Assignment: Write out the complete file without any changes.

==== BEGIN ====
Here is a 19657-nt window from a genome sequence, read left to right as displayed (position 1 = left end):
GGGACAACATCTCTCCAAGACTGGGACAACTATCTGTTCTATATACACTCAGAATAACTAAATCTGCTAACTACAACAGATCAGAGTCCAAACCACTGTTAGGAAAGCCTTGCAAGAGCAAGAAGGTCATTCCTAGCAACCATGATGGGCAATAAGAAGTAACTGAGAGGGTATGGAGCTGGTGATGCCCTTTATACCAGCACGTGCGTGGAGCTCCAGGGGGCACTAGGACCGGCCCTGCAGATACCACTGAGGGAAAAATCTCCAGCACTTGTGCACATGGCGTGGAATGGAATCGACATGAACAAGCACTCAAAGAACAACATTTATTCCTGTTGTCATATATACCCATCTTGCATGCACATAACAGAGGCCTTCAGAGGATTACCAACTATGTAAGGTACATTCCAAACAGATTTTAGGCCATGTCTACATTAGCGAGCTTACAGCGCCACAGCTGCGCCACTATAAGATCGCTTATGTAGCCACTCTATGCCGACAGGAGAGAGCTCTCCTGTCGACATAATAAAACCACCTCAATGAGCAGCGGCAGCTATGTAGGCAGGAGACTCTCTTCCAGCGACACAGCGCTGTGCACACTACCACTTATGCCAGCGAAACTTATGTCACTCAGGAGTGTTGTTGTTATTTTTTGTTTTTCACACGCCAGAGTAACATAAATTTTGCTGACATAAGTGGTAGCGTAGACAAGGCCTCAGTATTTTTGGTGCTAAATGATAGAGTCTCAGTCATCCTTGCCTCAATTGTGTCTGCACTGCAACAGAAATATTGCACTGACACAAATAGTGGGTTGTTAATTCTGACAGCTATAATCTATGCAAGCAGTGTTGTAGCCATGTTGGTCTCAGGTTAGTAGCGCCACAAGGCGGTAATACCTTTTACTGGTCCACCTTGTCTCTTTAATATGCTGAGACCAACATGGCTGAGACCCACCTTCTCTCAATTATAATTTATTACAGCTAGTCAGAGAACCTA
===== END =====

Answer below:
Here is a 19657-nt window from a genome sequence, read left to right as displayed (position 1 = left end):
GGGACAACATCTCTCCAAGACTGGGACAACTATCTGTTCTATATACACTCAGAATAACTAAATCTGCTAACTACAACAGATCAGAGTCCAAACCACTGTTAGGAAAGCCTTGCAAGAGCAAGAAGGTCATTCCTAGCAACCATGATGGGCAATAAGAAGTAACTGAGAGGGTATGGAGCTGGTGATGCCCTTTATACCAGCACGTGCGTGGAGCTCCAGGGGGCACTAGGACCGGCCCTGCAGATACCACTGAGGGAAAAATCTCCAGCACTTGTGCACATGGCGTGGAATGGAATCGACATGAACAAGCACTCAAAGAACAACATTTATTCCTGTTGTCATATATACCCATCTTGCATGCACATAACAGAGGCCTTCAGAGGATTACCAACTATGTAAGGTACATTCCAAACAGATTTTAGGCCATGTCTACATTAGCGAGCTTACAGCGCCACAGCTGCGCCACTATAAGATCGCTTATGTAGCCACTCTATGCCGACAGGAGAGAGCTCTCCTGTCGACATAATAAAACCACCTCAATGAGCAGCGGCAGCTATGTAGGCAGGAGACTCTCTTCCAGCGACACAGCGCTGTGCACACTACCACTTATGCCAGCGAAACTTATGTCACTCAGGAGTGTTGTTGTTATTTTTTGTTTTTCACACGCCAGAGTAACATAAATTTTGCTGACATAAGTGGTAGCGTAGACAAGGCCTCAGTATTTTTGGTGCTAAATGATAGAGTCTCAGTCATCCTTGCCTCAATTGTGTCTGCACTGCAACAGAAATATTGCACTGACACAAATAGTGGGTTGTTAATTCTGACAGCTATAATCTATGCAAGCAGTGTTGTAGCCATGTTGGTCTCAGGTTAGTAGCGCCACAAGGCGGTAATACCTTTTACTGGTCCACCTTGTCTCTTTAATATGCTGAGACCAACATGGCTGAGACCCACCTTCTCTCAATTATAATTTATTACAGCTAGTCAGAGAACCTA